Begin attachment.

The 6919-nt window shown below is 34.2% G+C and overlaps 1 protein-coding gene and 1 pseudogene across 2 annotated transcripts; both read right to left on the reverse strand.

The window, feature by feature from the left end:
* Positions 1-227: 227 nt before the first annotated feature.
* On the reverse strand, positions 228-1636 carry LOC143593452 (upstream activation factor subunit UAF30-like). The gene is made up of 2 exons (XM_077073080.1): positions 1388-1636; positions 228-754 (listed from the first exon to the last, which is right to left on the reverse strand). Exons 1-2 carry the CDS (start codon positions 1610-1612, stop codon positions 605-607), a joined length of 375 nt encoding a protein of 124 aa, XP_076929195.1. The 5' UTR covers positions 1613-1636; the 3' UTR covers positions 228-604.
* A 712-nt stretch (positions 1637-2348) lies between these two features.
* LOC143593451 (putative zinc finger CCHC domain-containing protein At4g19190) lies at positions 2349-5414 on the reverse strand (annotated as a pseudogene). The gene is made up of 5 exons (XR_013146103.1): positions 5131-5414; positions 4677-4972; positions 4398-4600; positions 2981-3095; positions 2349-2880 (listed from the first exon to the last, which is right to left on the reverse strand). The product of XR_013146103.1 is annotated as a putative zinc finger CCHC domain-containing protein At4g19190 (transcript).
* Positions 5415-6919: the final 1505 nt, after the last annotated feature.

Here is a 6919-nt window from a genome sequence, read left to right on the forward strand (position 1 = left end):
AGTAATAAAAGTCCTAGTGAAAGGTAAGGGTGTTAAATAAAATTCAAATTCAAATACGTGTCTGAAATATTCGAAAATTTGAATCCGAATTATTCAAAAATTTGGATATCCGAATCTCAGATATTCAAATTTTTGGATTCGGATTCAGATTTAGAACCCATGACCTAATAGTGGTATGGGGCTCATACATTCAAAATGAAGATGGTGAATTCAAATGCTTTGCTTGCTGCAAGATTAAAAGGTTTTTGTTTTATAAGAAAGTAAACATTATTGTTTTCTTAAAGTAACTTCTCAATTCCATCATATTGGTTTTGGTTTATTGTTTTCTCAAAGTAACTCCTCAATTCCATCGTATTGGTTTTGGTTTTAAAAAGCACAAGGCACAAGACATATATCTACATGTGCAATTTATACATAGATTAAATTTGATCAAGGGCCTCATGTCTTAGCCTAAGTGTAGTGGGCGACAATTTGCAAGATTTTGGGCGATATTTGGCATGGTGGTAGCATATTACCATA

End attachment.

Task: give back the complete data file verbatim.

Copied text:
The 6919-nt window shown below is 34.2% G+C and overlaps 1 protein-coding gene and 1 pseudogene across 2 annotated transcripts; both read right to left on the reverse strand.

The window, feature by feature from the left end:
* Positions 1-227: 227 nt before the first annotated feature.
* On the reverse strand, positions 228-1636 carry LOC143593452 (upstream activation factor subunit UAF30-like). The gene is made up of 2 exons (XM_077073080.1): positions 1388-1636; positions 228-754 (listed from the first exon to the last, which is right to left on the reverse strand). Exons 1-2 carry the CDS (start codon positions 1610-1612, stop codon positions 605-607), a joined length of 375 nt encoding a protein of 124 aa, XP_076929195.1. The 5' UTR covers positions 1613-1636; the 3' UTR covers positions 228-604.
* A 712-nt stretch (positions 1637-2348) lies between these two features.
* LOC143593451 (putative zinc finger CCHC domain-containing protein At4g19190) lies at positions 2349-5414 on the reverse strand (annotated as a pseudogene). The gene is made up of 5 exons (XR_013146103.1): positions 5131-5414; positions 4677-4972; positions 4398-4600; positions 2981-3095; positions 2349-2880 (listed from the first exon to the last, which is right to left on the reverse strand). The product of XR_013146103.1 is annotated as a putative zinc finger CCHC domain-containing protein At4g19190 (transcript).
* Positions 5415-6919: the final 1505 nt, after the last annotated feature.

Here is a 6919-nt window from a genome sequence, read left to right on the forward strand (position 1 = left end):
AGTAATAAAAGTCCTAGTGAAAGGTAAGGGTGTTAAATAAAATTCAAATTCAAATACGTGTCTGAAATATTCGAAAATTTGAATCCGAATTATTCAAAAATTTGGATATCCGAATCTCAGATATTCAAATTTTTGGATTCGGATTCAGATTTAGAACCCATGACCTAATAGTGGTATGGGGCTCATACATTCAAAATGAAGATGGTGAATTCAAATGCTTTGCTTGCTGCAAGATTAAAAGGTTTTTGTTTTATAAGAAAGTAAACATTATTGTTTTCTTAAAGTAACTTCTCAATTCCATCATATTGGTTTTGGTTTATTGTTTTCTCAAAGTAACTCCTCAATTCCATCGTATTGGTTTTGGTTTTAAAAAGCACAAGGCACAAGACATATATCTACATGTGCAATTTATACATAGATTAAATTTGATCAAGGGCCTCATGTCTTAGCCTAAGTGTAGTGGGCGACAATTTGCAAGATTTTGGGCGATATTTGGCATGGTGGTAGCATATTACCATA